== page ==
The Man Who Laughs:
Comic Book Nerds (such as myself) have long known the bit of trivia that the Joker is based on Conrad Veidt's "The Man Who Laughs", a silent movie from 1928 based on the novel by Victor Hugo.
I was going to use Conrad Veidt as a model for a Batman Cover remake I am doing for a friend for his birthday and, while searching for picture references, I happened to notice "The Man Who Laughs" was in the public domain and available at Archive.org--and is streaming on YouTube. I've only seen stills from the movie before and thought this would be a good time to watch the movie. Besides, I figured it would give me a lot more drawing references for the painting I will be doing.
|Conrad Veidt as Gwynplaine in "The Man Who Laughs" (1928)|
When you get past some of the acting ticks and troupes of silent movies (I'm definitely not opposed to silent movies--"Nosferatu" is still one of the most terrifying vampires out there, IMHO), there is definitely something affecting in the way Veidt plays Gwynplaine that is winsome and with bits of pathos. The way he shyly covers his mouth (scarred in childhood by the king to have a permanent smile on his face as a cruel "joke" on his father, just before the father is put to death) and his painful self-awareness of his deformity when interacting with common people is compelling.
Of course, there just just no way to watch the movie without thinking of him as The Joker, of course. I kept half-expected him to poison the crowds of people with Joker Venom, or Batman to show up at the end... something like that. :-)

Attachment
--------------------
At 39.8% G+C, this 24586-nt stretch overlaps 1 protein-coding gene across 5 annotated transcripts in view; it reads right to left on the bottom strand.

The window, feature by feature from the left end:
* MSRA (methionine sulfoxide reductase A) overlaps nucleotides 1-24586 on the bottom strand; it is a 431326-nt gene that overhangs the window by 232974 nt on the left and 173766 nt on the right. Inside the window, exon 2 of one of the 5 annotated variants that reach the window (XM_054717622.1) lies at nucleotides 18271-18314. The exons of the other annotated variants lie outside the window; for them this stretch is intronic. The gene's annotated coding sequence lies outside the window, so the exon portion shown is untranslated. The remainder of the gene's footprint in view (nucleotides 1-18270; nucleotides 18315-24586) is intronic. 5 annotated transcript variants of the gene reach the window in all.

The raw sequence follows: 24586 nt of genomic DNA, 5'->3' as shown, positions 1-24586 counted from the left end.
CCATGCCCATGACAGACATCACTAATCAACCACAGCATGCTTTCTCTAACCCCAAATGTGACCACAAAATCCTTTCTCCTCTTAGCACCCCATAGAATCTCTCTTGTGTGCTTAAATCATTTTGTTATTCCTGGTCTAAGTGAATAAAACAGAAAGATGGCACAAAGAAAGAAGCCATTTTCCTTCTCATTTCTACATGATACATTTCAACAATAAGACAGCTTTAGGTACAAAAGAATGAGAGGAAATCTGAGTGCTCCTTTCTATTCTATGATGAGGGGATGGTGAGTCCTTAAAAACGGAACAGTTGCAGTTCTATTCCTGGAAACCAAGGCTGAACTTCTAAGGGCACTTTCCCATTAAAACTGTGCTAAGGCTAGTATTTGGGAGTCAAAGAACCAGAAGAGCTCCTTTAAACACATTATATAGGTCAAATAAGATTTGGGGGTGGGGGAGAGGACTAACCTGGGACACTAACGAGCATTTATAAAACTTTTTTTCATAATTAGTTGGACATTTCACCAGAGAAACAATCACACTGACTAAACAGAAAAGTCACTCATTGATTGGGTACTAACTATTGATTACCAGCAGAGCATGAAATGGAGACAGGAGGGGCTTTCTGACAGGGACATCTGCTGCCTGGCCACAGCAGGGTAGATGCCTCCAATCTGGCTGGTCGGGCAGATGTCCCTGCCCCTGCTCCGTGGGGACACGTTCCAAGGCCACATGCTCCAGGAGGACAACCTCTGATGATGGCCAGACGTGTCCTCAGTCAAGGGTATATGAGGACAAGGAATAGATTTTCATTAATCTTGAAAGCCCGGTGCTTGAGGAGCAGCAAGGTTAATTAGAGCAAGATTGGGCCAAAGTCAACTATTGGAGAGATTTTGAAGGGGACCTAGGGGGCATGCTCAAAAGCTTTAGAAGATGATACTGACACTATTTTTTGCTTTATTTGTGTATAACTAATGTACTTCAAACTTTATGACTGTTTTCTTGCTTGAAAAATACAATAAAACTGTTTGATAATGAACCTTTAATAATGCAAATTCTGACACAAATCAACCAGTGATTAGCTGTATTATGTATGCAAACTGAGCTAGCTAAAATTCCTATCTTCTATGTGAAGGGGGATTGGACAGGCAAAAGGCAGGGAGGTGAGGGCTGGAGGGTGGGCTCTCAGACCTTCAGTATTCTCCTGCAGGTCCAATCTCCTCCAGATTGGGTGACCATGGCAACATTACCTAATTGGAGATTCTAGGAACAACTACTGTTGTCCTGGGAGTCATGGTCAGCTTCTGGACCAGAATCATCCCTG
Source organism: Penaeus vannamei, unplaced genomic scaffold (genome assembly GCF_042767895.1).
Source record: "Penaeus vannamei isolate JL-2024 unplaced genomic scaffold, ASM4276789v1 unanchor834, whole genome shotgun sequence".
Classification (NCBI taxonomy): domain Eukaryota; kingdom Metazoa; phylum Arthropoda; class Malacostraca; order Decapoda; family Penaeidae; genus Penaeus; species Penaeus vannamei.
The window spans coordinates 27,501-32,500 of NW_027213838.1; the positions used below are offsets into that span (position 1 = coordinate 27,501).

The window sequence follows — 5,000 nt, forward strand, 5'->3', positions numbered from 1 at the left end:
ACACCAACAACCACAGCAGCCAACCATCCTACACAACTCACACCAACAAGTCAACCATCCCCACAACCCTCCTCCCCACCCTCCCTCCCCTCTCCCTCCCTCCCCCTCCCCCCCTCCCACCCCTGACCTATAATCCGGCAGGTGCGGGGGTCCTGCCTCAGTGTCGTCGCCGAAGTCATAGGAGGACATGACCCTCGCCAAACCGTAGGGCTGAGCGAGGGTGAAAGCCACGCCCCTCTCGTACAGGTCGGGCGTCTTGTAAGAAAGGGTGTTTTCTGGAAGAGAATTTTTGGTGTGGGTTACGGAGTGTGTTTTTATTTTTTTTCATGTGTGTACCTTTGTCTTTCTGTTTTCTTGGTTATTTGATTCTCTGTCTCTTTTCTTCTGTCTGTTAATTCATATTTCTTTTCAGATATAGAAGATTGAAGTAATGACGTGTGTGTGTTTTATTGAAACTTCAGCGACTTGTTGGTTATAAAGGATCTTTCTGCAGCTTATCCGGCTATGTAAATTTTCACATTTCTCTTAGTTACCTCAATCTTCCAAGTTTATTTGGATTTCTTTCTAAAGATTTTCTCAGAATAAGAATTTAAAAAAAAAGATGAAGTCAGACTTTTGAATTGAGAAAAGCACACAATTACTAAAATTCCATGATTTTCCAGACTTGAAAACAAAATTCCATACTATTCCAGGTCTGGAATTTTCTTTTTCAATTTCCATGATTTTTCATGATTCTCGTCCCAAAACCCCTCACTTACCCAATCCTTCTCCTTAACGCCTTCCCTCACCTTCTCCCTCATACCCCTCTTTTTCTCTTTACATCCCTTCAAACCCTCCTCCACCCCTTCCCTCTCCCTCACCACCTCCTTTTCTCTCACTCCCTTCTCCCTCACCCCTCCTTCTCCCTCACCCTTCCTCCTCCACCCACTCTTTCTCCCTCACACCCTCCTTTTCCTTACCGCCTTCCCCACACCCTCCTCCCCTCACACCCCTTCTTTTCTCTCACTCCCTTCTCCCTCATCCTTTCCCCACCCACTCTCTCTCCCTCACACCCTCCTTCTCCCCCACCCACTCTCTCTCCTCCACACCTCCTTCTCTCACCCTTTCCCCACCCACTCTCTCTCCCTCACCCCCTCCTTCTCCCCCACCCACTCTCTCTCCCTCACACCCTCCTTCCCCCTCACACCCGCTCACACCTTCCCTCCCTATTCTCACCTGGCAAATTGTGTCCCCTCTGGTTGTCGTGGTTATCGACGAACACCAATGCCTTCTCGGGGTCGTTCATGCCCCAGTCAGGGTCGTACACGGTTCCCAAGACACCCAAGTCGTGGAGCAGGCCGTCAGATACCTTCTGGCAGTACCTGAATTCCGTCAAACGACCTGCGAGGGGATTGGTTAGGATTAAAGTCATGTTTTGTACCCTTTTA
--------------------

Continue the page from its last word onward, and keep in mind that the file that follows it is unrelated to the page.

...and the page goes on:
So, anyways, I used the promotional picture above as a practice for the painting I will be doing within the next few weeks if all goes to plan (and it very rarely does, alas). Here's the process for those who are interested... and even those who aren't.
Here are the pencils. I used a 6" x 9" sheet of Arches (#110) hot press watercolor paper, which was glued onto a piece of Medium Density Fiberboard with Acrylic Matte Medium.
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Here it is after the first hour or so, done with black and white gouache with a No. 12 size Round Brush. I just roughly shaped the values and shadows with the large brush. Gouache is an opaque watercolor paint, so I wasn't too worried if things got too dark in the painting; I could just lift out the color and/or paint over it again if it didn't work.
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Here is the painting after another half-hour or so. Most of this is just tightening up what was started in the first hour, but there are still plenty of things remaining to be finished. :-)
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And here is the finished painting. I did this mostly as a practice piece... and I thought it would be fun. :-D
I will be posting a colorized version soon. Probably next week.
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This was done with black and white gouache on 6" x 9" Arches Hot Press paper which was glued to Medium Density Fiberboard with Acrylic Matte Medium.